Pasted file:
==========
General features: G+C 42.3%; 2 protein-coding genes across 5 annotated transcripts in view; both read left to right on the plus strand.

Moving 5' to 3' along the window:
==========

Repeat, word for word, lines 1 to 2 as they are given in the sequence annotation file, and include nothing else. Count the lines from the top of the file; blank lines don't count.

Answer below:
General features: G+C 42.3%; 2 protein-coding genes across 5 annotated transcripts in view; both read left to right on the plus strand.

Moving 5' to 3' along the window: